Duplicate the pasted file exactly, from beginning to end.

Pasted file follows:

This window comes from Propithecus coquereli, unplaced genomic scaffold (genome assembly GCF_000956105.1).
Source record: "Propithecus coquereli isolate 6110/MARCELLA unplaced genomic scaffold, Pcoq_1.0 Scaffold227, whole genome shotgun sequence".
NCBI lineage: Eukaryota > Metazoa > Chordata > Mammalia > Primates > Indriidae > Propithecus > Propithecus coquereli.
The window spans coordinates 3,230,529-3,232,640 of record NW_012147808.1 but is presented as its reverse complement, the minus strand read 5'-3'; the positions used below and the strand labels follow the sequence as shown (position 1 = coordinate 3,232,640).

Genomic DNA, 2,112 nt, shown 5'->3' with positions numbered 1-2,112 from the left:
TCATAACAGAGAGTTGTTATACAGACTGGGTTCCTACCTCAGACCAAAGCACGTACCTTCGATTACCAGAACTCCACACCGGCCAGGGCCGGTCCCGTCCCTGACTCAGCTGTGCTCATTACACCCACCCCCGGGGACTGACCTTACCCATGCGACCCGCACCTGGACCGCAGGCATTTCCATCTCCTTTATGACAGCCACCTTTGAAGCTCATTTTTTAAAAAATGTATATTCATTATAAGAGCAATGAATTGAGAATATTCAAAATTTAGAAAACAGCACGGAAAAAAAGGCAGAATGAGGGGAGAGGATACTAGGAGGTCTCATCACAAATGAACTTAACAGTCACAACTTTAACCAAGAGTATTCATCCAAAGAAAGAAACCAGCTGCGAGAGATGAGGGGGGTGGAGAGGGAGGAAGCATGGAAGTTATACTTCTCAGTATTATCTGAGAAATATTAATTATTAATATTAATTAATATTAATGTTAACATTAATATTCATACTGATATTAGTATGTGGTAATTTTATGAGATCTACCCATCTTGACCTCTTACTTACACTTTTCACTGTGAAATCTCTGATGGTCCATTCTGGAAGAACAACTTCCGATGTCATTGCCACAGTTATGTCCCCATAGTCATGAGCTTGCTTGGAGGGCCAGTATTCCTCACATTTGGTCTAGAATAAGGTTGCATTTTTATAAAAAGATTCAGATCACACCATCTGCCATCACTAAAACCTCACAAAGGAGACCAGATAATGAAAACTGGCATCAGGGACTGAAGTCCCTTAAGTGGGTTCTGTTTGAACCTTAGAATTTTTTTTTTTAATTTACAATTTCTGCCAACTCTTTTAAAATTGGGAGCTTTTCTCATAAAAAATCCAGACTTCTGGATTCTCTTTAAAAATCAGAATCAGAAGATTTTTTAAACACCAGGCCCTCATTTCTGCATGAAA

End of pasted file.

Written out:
This window comes from Propithecus coquereli, unplaced genomic scaffold (genome assembly GCF_000956105.1).
Source record: "Propithecus coquereli isolate 6110/MARCELLA unplaced genomic scaffold, Pcoq_1.0 Scaffold227, whole genome shotgun sequence".
NCBI lineage: Eukaryota > Metazoa > Chordata > Mammalia > Primates > Indriidae > Propithecus > Propithecus coquereli.
The window spans coordinates 3,230,529-3,232,640 of record NW_012147808.1 but is presented as its reverse complement, the minus strand read 5'-3'; the positions used below and the strand labels follow the sequence as shown (position 1 = coordinate 3,232,640).

Genomic DNA, 2,112 nt, shown 5'->3' with positions numbered 1-2,112 from the left:
TCATAACAGAGAGTTGTTATACAGACTGGGTTCCTACCTCAGACCAAAGCACGTACCTTCGATTACCAGAACTCCACACCGGCCAGGGCCGGTCCCGTCCCTGACTCAGCTGTGCTCATTACACCCACCCCCGGGGACTGACCTTACCCATGCGACCCGCACCTGGACCGCAGGCATTTCCATCTCCTTTATGACAGCCACCTTTGAAGCTCATTTTTTAAAAAATGTATATTCATTATAAGAGCAATGAATTGAGAATATTCAAAATTTAGAAAACAGCACGGAAAAAAAGGCAGAATGAGGGGAGAGGATACTAGGAGGTCTCATCACAAATGAACTTAACAGTCACAACTTTAACCAAGAGTATTCATCCAAAGAAAGAAACCAGCTGCGAGAGATGAGGGGGGTGGAGAGGGAGGAAGCATGGAAGTTATACTTCTCAGTATTATCTGAGAAATATTAATTATTAATATTAATTAATATTAATGTTAACATTAATATTCATACTGATATTAGTATGTGGTAATTTTATGAGATCTACCCATCTTGACCTCTTACTTACACTTTTCACTGTGAAATCTCTGATGGTCCATTCTGGAAGAACAACTTCCGATGTCATTGCCACAGTTATGTCCCCATAGTCATGAGCTTGCTTGGAGGGCCAGTATTCCTCACATTTGGTCTAGAATAAGGTTGCATTTTTATAAAAAGATTCAGATCACACCATCTGCCATCACTAAAACCTCACAAAGGAGACCAGATAATGAAAACTGGCATCAGGGACTGAAGTCCCTTAAGTGGGTTCTGTTTGAACCTTAGAATTTTTTTTTTTAATTTACAATTTCTGCCAACTCTTTTAAAATTGGGAGCTTTTCTCATAAAAAATCCAGACTTCTGGATTCTCTTTAAAAATCAGAATCAGAAGATTTTTTAAACACCAGGCCCTCATTTCTGCATGAAA